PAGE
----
Saturday, 11 November 2006

C IS ALSO FOR .................................



We only have the dwarfer Chrysanthemums due to lack of space. They start to flower towards the autumn and the flowers don't even seem to suffer after a few frosts. One lesson we have learnt is not to plant chrysanths in a position where they have artificial light i.e. street lights shining on them. This is because their flowering is triggered by the day light hours getting shorter. Hence if they have light shining on them all day and all night the flowers won't want to come.


Our cyclamen are the autumn flowering ones. We have tried to grow them directly from corms but had no success. We find they are better planted when they are in leaf. They seed themselves around beautifully. It is quite incredible the way the stem coils up as the seed pod forms; then when the time is right the coil springs open and disperses the seed. There is a story that in the past the tubers were baked and made into little flat cakes that were considered a love potion, which caused the person eating them to fall violently in love. Thankfully I've never tried it. I have a feeling it could result in stomach ache.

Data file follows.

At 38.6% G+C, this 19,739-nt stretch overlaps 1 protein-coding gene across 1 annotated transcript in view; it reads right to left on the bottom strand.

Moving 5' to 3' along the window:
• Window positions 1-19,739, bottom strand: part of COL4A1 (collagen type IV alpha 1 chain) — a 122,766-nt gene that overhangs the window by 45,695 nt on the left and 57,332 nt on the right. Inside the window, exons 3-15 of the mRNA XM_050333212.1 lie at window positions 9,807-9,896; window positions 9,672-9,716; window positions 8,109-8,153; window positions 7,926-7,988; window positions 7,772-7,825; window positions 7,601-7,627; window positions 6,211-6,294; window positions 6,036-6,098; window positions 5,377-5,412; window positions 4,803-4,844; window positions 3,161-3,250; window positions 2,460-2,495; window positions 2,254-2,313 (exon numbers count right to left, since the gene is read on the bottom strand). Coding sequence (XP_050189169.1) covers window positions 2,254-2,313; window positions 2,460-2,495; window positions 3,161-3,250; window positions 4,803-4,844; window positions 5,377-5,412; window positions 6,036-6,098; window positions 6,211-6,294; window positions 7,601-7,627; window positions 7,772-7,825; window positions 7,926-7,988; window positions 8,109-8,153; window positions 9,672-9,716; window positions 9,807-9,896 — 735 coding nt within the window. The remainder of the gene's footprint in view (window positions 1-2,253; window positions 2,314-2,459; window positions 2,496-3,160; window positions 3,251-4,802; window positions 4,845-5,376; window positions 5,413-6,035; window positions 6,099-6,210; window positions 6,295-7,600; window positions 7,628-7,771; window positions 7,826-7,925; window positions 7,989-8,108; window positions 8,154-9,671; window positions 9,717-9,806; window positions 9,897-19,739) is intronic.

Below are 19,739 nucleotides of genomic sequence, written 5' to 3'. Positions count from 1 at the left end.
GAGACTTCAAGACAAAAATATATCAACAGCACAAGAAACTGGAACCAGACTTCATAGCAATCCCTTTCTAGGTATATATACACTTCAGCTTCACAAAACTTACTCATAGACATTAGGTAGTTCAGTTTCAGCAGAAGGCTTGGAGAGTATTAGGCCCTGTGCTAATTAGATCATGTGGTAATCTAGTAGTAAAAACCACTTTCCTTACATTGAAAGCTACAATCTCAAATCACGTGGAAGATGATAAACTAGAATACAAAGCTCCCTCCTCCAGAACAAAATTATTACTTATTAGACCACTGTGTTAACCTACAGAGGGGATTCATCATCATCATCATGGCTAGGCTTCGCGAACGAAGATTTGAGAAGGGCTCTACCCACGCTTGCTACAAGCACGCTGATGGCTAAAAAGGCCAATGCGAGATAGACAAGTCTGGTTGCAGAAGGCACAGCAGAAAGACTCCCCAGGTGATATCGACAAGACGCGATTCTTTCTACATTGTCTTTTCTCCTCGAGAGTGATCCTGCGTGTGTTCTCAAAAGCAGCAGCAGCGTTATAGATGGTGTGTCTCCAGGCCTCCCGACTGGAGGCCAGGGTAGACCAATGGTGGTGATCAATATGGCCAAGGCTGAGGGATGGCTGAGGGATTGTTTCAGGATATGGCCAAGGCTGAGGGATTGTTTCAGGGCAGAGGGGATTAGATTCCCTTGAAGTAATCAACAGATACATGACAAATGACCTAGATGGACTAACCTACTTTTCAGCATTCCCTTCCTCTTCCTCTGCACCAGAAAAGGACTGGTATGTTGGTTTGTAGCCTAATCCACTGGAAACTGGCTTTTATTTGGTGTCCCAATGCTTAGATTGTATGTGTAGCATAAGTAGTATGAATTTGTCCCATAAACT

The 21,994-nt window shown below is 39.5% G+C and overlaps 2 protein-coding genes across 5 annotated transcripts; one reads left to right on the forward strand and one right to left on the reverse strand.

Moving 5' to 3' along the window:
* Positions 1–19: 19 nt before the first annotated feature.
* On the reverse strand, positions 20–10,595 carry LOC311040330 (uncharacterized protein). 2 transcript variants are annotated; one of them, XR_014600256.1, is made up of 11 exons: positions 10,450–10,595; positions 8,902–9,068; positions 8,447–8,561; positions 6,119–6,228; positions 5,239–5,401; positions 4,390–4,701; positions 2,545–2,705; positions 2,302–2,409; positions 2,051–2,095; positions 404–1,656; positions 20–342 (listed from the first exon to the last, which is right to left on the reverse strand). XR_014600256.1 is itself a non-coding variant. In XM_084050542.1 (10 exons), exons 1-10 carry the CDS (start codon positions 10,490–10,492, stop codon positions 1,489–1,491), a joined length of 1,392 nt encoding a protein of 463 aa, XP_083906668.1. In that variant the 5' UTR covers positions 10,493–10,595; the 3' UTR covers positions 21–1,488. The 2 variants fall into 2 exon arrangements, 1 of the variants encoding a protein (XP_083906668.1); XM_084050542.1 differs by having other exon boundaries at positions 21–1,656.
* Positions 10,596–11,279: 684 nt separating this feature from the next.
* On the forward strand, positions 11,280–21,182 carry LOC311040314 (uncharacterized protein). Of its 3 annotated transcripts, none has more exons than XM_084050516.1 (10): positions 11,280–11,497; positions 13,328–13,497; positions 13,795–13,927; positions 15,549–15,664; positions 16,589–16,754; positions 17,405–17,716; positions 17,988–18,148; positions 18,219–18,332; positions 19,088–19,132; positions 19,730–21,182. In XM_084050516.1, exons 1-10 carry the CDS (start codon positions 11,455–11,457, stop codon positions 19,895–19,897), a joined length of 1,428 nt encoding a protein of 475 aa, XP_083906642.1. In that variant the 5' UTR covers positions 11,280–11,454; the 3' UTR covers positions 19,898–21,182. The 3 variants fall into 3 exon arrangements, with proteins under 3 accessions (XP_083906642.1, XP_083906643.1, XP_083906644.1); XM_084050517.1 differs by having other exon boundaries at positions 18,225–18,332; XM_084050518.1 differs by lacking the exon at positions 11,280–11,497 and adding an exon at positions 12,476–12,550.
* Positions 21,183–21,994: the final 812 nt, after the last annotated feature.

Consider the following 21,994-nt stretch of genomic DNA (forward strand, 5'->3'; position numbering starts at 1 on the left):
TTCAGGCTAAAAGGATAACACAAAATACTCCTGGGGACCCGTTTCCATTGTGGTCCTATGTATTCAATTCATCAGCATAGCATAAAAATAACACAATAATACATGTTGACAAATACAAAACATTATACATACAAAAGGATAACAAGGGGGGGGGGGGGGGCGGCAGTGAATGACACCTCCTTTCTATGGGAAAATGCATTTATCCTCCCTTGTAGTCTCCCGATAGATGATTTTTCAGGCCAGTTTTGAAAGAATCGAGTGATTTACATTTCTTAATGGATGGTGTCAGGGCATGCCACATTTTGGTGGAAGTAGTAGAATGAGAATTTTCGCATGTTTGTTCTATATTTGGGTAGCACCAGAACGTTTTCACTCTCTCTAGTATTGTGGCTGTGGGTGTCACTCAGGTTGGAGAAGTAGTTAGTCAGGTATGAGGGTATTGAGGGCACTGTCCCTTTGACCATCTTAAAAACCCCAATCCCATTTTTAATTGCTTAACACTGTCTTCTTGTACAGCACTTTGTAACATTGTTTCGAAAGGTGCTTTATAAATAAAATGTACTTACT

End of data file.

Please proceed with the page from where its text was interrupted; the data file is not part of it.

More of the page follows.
Although we often grow annual cornflowers; no photos - pre digital camera days again. This photo is of our perennial cornflower. Another of Micks acquisitions when he was at work (he does ask for seeds, cuttings or plant portions; gardeners are nice sharing people and no one ever said NO). This is another plant that seeds about well in our garden - a bit too well! I have to make sure I remove most of the seedlings or our garden would be overrun.

These are the annual cosmos we grow. They range in colour from white to dark pink. Although they are not hardy they do seem to last right up to the first frosts as long as I deadhead them regularly. They make a good cut flower too. We used to have a perennial chocolate cosmos but after a bad winter we lost it sadly. The smell of the flowers really was like chocolate.


I have in a previous post spoken about coleus. Easy to grow, easy to propagate from cuttings.

1 comment:

Elsie said...

I wanted to comment on your cosmos on Saturday, but time caught up with me.

In South Africa these lovely flowers grow wild along the country's roads.
It is maybe one of the first flower names that children learn to say. The Afrikaans name is KOSMOS.

However, I never knew about the chocolate variety. Wonder if it is edible??

I also found your information on the chrysanthemums very interesting.

The Afrikaans name for your coleus is "Josefskleed", literally meaning "Joseph's coat" because of the wide variety of colors of the leaves.

My mom is also becoming addicted to your blog and your lovely photos.

Stay well

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